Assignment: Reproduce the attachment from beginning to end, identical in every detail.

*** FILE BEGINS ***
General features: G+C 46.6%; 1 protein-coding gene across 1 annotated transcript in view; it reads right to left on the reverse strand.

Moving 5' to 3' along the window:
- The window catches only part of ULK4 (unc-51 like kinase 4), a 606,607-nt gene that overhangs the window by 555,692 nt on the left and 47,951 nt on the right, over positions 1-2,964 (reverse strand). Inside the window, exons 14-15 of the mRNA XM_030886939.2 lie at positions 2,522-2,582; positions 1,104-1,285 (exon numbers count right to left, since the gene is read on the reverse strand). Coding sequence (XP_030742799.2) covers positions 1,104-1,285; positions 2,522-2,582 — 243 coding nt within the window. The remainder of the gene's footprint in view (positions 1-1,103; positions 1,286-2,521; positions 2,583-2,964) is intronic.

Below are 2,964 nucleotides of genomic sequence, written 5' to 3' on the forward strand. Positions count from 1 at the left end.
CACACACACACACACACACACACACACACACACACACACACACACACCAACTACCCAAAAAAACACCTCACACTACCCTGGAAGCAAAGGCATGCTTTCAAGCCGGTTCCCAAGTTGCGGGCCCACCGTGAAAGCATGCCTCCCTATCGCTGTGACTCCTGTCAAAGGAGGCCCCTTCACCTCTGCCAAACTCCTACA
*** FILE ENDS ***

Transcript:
General features: G+C 46.6%; 1 protein-coding gene across 1 annotated transcript in view; it reads right to left on the reverse strand.

Moving 5' to 3' along the window:
- The window catches only part of ULK4 (unc-51 like kinase 4), a 606,607-nt gene that overhangs the window by 555,692 nt on the left and 47,951 nt on the right, over positions 1-2,964 (reverse strand). Inside the window, exons 14-15 of the mRNA XM_030886939.2 lie at positions 2,522-2,582; positions 1,104-1,285 (exon numbers count right to left, since the gene is read on the reverse strand). Coding sequence (XP_030742799.2) covers positions 1,104-1,285; positions 2,522-2,582 — 243 coding nt within the window. The remainder of the gene's footprint in view (positions 1-1,103; positions 1,286-2,521; positions 2,583-2,964) is intronic.

Below are 2,964 nucleotides of genomic sequence, written 5' to 3' on the forward strand. Positions count from 1 at the left end.
CACACACACACACACACACACACACACACACACACACACACACACACCAACTACCCAAAAAAACACCTCACACTACCCTGGAAGCAAAGGCATGCTTTCAAGCCGGTTCCCAAGTTGCGGGCCCACCGTGAAAGCATGCCTCCCTATCGCTGTGACTCCTGTCAAAGGAGGCCCCTTCACCTCTGCCAAACTCCTACA